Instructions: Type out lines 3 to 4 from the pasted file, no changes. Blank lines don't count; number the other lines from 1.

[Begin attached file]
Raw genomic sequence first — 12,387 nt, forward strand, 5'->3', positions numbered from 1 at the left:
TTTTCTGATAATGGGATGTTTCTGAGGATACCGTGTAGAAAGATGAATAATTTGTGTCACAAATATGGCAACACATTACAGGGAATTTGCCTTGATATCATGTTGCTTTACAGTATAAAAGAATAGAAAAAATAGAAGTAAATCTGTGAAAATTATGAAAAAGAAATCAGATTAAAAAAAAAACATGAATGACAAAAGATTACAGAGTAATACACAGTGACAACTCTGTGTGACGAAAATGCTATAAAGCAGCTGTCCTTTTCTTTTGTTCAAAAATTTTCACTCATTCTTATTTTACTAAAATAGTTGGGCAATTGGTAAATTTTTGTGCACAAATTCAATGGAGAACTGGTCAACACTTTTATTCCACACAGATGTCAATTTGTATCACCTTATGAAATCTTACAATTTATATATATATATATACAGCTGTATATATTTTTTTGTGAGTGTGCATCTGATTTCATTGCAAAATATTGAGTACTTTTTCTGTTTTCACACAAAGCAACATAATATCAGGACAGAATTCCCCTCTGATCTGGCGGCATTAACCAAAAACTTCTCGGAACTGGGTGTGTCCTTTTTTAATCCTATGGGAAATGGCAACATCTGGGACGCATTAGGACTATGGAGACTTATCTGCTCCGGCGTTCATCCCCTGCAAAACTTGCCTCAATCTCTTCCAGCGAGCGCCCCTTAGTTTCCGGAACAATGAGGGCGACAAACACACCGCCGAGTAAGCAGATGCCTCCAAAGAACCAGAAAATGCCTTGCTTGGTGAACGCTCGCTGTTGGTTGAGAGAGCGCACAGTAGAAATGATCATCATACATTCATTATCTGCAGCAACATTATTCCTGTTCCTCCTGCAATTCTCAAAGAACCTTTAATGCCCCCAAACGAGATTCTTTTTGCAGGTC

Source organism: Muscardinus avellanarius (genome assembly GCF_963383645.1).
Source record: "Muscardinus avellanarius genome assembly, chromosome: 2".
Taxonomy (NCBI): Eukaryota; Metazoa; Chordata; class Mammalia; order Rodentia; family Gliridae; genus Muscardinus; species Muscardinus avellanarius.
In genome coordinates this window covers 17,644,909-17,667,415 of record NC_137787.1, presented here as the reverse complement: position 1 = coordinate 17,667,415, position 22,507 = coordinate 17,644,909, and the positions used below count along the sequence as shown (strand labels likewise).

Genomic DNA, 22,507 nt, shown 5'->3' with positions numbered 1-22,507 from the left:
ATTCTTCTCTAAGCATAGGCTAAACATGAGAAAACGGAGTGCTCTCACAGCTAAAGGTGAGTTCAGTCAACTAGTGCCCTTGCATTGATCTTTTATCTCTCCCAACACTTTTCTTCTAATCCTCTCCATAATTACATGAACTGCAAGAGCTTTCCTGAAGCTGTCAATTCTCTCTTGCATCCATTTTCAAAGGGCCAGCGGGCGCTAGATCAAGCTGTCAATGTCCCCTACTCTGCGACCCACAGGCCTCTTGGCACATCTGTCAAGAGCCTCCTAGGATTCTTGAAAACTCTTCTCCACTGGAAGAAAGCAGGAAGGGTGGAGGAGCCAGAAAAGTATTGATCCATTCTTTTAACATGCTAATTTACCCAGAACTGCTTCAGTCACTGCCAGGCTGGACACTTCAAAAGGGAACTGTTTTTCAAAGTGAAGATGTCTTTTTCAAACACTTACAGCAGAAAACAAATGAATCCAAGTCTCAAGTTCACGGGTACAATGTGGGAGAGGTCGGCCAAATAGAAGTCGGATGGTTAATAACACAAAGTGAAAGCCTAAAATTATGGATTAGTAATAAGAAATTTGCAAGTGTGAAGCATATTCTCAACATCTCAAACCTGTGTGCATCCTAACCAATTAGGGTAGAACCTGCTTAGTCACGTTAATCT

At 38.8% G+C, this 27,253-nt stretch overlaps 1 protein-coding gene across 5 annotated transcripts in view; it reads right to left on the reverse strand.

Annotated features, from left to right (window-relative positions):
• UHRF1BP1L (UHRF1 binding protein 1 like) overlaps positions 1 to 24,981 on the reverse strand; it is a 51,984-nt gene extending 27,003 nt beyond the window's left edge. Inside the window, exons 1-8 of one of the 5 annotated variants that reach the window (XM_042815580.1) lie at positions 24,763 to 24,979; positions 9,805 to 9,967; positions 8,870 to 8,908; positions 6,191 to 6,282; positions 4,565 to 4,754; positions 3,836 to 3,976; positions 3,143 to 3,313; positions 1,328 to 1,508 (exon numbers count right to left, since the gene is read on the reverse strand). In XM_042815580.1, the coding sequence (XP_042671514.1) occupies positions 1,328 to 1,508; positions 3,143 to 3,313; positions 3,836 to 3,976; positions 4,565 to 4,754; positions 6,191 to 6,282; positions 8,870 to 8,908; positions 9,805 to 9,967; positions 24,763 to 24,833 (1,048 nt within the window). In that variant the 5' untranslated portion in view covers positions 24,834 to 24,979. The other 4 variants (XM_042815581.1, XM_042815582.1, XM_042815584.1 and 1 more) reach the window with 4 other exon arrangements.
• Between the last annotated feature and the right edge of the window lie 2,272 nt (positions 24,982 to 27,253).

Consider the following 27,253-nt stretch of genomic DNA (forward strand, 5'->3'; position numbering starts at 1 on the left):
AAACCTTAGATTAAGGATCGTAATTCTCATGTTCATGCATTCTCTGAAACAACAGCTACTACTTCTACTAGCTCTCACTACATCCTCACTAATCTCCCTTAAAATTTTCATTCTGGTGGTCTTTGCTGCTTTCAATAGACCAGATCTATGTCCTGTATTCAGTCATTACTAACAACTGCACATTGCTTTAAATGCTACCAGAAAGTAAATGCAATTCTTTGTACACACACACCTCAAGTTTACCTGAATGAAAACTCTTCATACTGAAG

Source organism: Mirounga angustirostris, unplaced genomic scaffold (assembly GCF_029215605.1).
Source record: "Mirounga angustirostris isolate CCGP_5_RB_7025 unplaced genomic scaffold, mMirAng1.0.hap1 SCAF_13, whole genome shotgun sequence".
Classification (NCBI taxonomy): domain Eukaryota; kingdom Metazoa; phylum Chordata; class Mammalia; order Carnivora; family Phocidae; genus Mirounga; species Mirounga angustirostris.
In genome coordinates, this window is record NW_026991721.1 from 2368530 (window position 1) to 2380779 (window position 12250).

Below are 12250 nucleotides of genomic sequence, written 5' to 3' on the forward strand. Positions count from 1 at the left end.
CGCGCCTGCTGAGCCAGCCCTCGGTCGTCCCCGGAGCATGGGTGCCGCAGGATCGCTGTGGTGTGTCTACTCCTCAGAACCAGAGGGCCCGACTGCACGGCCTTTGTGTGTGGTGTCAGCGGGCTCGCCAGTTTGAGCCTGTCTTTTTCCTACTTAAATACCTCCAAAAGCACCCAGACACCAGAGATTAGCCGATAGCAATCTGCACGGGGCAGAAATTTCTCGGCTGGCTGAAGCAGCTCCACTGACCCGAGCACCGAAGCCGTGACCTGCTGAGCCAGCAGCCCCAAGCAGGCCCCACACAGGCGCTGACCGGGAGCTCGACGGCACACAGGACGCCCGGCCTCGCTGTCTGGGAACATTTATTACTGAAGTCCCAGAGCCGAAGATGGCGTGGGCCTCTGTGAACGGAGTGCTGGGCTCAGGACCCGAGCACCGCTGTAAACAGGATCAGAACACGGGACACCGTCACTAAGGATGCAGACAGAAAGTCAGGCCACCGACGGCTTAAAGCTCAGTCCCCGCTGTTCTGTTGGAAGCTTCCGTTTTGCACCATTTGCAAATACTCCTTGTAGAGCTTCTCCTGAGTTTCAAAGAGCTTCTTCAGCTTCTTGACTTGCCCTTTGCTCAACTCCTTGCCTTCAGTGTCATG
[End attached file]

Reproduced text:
Source organism: Muscardinus avellanarius (genome assembly GCF_963383645.1).
Source record: "Muscardinus avellanarius genome assembly, chromosome: 2".